COVID Vax Guide

Team: COVID Vax Guide, aka the “Buckeye-Vax-Attack”

Base Article: Arnold J, Winthrop K, Emery P. COVID-19 vaccination and antirheumatic therapy. Rheumatology (Oxford). 2021;60(8):3496-3502. doi:10.1093/rheumatology/keab223

Authors: The Ohio State Rheumatology Fellowship Program

  1. Cristina Hurley, MD, second year rheumatology fellow, Ohio State University 
  2. Megha Kotha, MBBS, first year rheumatology fellow, Ohio State University 
  3. Jasmine Thai, MD, second year rheumatology fellow, Ohio State University 

Team Overview

You know what they say, you miss all the shots you don’t take. Vaccines are no Hail Mary buzzer beater from half court.  They’re the layup you practice all day long in the office and patient messaging.  As Arnold et al describe, this is a “pragmatic strategy” to make your life easier.  Corticosteroids, methotrexate, JAKi, rituximab – this team will tell you when to take “the shot” so that it matters in the game. 

This article outlines the humoral responses of patients on common immunosuppressants to influenza, pneumonia, and even shingles vaccinations.  Apply this to COVID19 vaccines and use it for the assist.  Think COVID19 vaccination is a moving target? You’re not wrong. Our visual aid allows you space to update in real time so you can stay in the game.   

Some may think that a primer on detailed plays for ILD, rheumatoid arthritis, PMR, or dermatomyositis might be more important, but we argue that our team has an answer for almost everyone. While weight loss may help you get faster across the court, we’re not sure that’ll end up helping with the score. We’ve got the shot. 

Next Report: VITAL

Back to the full list of scouting reports.



Team: ADIRA, aka the “Tendon Ticklers”

Base Article: Vadell AKE, Bärebring L, Hulander E, Gjertsson I, Lindqvist HM, Winkvist A. Anti-inflammatory Diet In Rheumatoid Arthritis (ADIRA)-a randomized, controlled crossover trial indicating effects on disease activity. Am J Clin Nutr. 2020;111(6):1203-1213. doi:10.1093/ajcn/nqaa019

Authors: The Allegheny Health Network Rheumatology Fellowship Program

  1. Saloni Goyal, DO, first year rheumatology fellow, Allegheny Health Network
  2. Conor O’Donnell, MD, first year rheumatology fellow, Allegheny Health Network
  3. Zaina Shahid, MD, second year rheumatology fellow, Allegheny Health Network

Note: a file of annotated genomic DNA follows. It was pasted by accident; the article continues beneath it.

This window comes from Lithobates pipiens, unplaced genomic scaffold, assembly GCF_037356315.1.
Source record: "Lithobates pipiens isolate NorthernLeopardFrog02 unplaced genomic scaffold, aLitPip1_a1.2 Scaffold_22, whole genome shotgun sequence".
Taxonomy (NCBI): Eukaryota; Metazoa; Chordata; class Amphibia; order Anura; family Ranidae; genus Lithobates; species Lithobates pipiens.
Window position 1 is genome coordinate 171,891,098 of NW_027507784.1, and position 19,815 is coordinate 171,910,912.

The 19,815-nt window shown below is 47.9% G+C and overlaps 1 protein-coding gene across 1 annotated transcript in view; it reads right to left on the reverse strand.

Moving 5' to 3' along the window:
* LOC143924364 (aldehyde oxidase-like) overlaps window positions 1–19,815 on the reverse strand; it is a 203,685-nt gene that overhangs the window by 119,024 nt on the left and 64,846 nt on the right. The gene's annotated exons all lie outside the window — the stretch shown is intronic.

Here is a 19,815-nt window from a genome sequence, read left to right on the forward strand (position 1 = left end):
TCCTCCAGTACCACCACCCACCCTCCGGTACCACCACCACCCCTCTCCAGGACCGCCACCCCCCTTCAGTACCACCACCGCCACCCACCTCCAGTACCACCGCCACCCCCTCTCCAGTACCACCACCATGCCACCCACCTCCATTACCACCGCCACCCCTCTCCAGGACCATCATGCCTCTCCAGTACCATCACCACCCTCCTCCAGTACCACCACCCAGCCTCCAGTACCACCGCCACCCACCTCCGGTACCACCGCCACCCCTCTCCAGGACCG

4. Sara Shahid, MD, second year rheumatology fellow, Allegheny Health Network
  5. Michael Lucke MD, Rheumatologist, Allegheny Health Network

Team Overview

Imagine a team huddle between you and your poorly controlled rheumatoid arthritis patient. You just completed a long discussion to optimize their medications when they throw you a curve ball, “doc what about my diet?”  A setback? I think not! You have your one shining moment when you think back to the ADIRA trial. ADIRA hit a homerun in demonstrating the importance of an anti-inflammatory diet. In this trial, a mediterranean diet with probiotics squared off against a predominantly carnivorous diet and proved to be a heavy hitter in reducing DAS 28 scores. Randomized crossover study design, high compliance to assigned diet due to home deliveries of meals, and stable weights throughout the study minimized confounding throughout the clinical trial.  This remarkable trial has changed clinical practice by putting the ball in the patient’s court, empowering them to seize victory in the clash against rheumatoid arthritis.

Though this study looked at a homogenous Swedish population and the clinical importance of a mildly reduced DAS may not be of great significance to scientific minds, this is of paramount importance to the patient. The patient is finally taken off the bench and steps onto the court to have their Christian Laettner moment to hit a buzzer beater.  Finally, you have created a patient doctor relationship where you can see them hit repeated game winners. When they happily come back to see you, both you and the patient will bask in the glory of victory.

Want to learn more?

See the Q&A on about the following question: How do you counsel patients who ask if there are any dietary modifications they can make to help control their autoimmune disease?

Next report: COVID Vax Guide

Back to the full list of scouting reports.


Precision OA

Team: Precision OA, aka the “Bayesian Ballers”

Base Article:  Jiang X, Nelson AE, Cleveland RJ, et al. Precision Medicine Approach to Develop and Internally Validate Optimal Exercise and Weight-Loss Treatments for Overweight and Obese Adults With Knee Osteoarthritis: Data From a Single-Center Randomized Trial. Arthritis Care Res (Hoboken). 2021;73(5):693-701. doi:10.1002/acr.24179

Authors: The University of North Carolina Fellowship Program

  1. Natalie Allcott, DO, first year Rheumatology fellow, UNC
  2. Pranathi Narayanareddy, MD, first year Rheumatology fellow, UNC
  3. Sahar Sawani, MD, first year Rheumatology fellow, UNC

Team Overview